eBook Academic Collection supplies full-text e-books covering a broad spectrum of academic subjects from technology, science and engineering to the humanities and social sciences.
Since its release, eBook Academic Collection has continued to grow and offers academic institutions a vast array of e-books to complement their collections. The breadth of multidisciplinary e-book titles available in this collection enables students and researchers to find information relevant to their research needs.
Bexar County is set to open the first entirely bookless public library in San Antonio this fall.
A new library, known as the Bibliotech, to be opened in Bexar County, Texas, will provide visitors with a bank of e-Readers for borrowing e-books ... but books of the traditional paper variety will be glaringly absent. The project marks the first public library to be built as an all-digital service and just to make sure library-goers are in no doubt that it's the 21st century, the interior will feature a design influenced by Apple retail stores.
San Antonio isn’t new to the concept of bookless libraries. The University of Texas at San Antonio (UTSA) was one of the first academic institutions to offer its students a bookless library in 2010, implementing a system that proved popular with students. The public library system will differ from UTSA’s in that it will be “designed for, not adapted to, the digital age”,according to Bexar County Judge Nelson Wolff.
Just like in the book publishing industry, the rise of e-books is propelling libraries into a revolution. The most basic questions of library operations are in play. For example, libraries are not able to purchase access to some titles. Other titles are available, but pricing and other access terms are markedly less favorable as compared to print books.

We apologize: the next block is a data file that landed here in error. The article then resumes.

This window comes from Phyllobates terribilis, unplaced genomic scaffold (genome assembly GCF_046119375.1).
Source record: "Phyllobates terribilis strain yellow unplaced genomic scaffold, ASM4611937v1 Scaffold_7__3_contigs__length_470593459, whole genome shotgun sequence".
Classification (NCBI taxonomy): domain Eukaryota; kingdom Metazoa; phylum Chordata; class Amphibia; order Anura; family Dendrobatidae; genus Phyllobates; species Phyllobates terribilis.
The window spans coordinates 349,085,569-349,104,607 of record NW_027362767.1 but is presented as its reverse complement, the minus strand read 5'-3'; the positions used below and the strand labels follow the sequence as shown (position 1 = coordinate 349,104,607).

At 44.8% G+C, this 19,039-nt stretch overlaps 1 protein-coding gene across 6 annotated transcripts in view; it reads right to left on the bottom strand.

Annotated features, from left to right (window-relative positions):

This new blog will feature perspectives from the library community on developments and directions of the e-book marketplace and the implications for libraries. In addition, we hope that the posts will stimulate discussions within the e-book ecosystem more broadly to develop improved ways to connect authors and readers, the long-standing common bond of publishers and libraries.
The recently announced iPad mini, along with similar digital tablets like the Kindle Fire and Nexus 7 make for nearly perfect e-reading devices.
Building an e-library is ten times easier than building and maintaining a paper book library.
So after you’ve purchased your iPad, you will want to install at least two e-book reading apps on your device: the iBooks Reader and the Kindle for the iPad. Both are free downloads.